Community Gardening

Community Activation for Prevention (CAPs): A Study of Community Gardening

The investigators previous studies show that community gardening is associated with reduction of key health behaviors for cancer prevention in diverse populations. Community gardeners eat more fruits and vegetables per day, are more physically active, and are more likely to avoid age-associated increase in body mass index (BMI). The effect is partially explained by the finding that gardeners are more socially involved, and feel more social support than non-gardeners. The investigators propose a randomized controlled trial to determine whether community gardening improves cancer-preventive behaviors among a multi-ethnic, low-income adult population and elucidate the pathways that shape cancer-preventive behaviors. A randomized controlled trial is needed to demonstrate that the observed behavioral differences are due to the effect of gardening as an intervention rather than self-selection by gardeners.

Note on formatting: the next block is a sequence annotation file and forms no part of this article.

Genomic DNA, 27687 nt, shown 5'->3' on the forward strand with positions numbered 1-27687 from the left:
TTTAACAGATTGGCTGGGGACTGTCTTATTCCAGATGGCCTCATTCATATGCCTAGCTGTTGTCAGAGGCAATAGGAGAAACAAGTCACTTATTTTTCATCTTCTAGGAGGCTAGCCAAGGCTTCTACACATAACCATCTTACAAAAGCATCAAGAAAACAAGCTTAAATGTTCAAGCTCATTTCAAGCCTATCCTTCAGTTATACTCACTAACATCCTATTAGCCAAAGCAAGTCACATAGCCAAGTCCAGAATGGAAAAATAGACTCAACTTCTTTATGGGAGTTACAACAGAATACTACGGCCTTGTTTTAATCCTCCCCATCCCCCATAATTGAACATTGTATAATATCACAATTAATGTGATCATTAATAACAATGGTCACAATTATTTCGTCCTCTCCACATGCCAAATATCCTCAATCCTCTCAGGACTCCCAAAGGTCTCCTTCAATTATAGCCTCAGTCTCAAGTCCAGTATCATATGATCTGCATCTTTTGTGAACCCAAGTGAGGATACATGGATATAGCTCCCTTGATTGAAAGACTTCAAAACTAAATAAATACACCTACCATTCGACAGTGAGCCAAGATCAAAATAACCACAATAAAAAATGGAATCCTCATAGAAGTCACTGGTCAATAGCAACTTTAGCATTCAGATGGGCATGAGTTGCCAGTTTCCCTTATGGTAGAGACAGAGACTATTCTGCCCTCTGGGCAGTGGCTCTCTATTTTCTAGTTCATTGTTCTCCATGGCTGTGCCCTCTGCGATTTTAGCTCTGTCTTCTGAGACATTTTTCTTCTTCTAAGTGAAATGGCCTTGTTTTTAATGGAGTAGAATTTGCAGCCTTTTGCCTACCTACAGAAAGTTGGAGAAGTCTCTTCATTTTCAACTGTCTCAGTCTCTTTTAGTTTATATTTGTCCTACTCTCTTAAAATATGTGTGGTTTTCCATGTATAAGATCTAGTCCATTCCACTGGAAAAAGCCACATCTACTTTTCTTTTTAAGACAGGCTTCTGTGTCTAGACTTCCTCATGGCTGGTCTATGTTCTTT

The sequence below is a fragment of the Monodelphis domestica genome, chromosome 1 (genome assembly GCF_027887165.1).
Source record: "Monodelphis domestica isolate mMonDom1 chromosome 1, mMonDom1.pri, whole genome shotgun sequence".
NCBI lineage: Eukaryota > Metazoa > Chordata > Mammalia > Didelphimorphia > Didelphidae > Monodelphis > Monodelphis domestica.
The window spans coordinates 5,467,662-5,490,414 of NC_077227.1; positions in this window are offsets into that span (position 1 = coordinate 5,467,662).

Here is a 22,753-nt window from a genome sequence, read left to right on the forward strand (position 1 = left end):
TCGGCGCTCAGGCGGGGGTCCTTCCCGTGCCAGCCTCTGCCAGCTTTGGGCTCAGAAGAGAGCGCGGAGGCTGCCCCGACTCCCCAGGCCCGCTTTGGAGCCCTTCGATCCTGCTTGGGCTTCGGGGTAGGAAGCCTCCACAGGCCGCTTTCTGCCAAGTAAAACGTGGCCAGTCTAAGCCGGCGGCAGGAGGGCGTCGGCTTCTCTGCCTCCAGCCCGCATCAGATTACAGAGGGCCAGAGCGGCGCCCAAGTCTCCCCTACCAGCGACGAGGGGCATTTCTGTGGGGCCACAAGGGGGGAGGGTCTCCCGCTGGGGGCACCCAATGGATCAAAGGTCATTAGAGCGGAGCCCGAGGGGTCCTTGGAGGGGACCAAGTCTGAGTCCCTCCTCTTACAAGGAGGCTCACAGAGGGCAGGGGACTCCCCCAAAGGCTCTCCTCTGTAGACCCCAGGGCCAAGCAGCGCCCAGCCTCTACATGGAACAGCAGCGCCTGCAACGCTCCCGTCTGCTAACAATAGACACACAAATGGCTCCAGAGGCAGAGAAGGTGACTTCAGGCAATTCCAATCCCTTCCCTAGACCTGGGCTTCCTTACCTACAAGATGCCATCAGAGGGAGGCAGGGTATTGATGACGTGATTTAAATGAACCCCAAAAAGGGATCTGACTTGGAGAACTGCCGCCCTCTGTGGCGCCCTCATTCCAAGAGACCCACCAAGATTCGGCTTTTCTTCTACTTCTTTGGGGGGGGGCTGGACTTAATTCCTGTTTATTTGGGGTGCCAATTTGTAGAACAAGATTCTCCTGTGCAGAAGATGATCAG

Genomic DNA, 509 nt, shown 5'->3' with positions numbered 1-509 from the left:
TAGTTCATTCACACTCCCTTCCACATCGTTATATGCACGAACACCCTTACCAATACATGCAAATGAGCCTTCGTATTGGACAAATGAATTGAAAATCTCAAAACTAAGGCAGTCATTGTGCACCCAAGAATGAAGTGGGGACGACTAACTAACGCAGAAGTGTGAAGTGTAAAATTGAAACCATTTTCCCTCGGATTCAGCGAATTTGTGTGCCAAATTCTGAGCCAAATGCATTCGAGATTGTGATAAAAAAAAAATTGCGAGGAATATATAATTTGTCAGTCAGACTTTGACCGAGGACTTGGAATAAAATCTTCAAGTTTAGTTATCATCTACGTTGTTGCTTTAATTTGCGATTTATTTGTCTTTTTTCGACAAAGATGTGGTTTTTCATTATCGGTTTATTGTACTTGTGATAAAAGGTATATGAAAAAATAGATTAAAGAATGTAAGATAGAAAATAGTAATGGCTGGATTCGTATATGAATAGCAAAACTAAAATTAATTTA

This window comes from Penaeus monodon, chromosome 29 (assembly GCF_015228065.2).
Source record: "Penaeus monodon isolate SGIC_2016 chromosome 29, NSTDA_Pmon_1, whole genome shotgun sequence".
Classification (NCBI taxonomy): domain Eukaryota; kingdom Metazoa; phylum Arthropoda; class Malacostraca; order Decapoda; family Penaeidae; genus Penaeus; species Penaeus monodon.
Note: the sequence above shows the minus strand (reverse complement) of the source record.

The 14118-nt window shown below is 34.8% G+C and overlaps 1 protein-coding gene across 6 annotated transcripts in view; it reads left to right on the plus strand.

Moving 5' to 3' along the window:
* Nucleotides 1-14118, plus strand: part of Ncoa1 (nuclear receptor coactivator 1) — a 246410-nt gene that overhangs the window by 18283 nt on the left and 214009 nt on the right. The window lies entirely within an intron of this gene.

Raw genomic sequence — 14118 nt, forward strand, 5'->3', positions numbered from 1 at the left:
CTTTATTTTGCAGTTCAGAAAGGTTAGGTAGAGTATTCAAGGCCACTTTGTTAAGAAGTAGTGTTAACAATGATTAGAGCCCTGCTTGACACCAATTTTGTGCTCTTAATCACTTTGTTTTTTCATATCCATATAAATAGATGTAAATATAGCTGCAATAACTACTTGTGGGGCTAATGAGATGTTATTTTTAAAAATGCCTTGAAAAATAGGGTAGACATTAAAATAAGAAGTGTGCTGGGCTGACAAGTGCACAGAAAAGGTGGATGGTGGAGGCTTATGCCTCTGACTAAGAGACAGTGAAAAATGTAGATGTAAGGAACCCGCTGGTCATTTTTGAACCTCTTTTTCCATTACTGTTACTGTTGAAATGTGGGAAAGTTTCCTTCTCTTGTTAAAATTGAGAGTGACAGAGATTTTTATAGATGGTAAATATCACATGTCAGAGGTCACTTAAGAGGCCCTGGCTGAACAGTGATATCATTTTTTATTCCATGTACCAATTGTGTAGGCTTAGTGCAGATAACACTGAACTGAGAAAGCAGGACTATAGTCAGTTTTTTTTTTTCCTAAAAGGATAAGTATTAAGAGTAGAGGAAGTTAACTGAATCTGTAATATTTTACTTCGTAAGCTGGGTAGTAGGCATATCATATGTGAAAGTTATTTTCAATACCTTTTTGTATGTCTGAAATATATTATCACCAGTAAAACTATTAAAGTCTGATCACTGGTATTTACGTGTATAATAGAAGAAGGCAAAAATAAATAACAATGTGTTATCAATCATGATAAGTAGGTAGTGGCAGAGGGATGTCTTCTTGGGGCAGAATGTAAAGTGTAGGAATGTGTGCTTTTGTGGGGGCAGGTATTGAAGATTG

No pharmaceutical medication involved
Patients and healthy individuals accepted

Behavioral - Community Garden Intervention

The investigators will recruit prospective adult gardeners who have not been gardening for the past two years and who are listed on Denver Urban Gardens (DUG) wait lists. Individuals randomized to the garden intervention will receive a standardized garden resource package, which includes the following: A garden plot in a Denver Urban Garden Seeds and plant starts Introductory gardening workshop Social events including garden-specific events and garden mentoring. The Wait List Control group will more on

Community Activation for Prevention (CAPs): A Randomized Controlled Trial of Community Gardening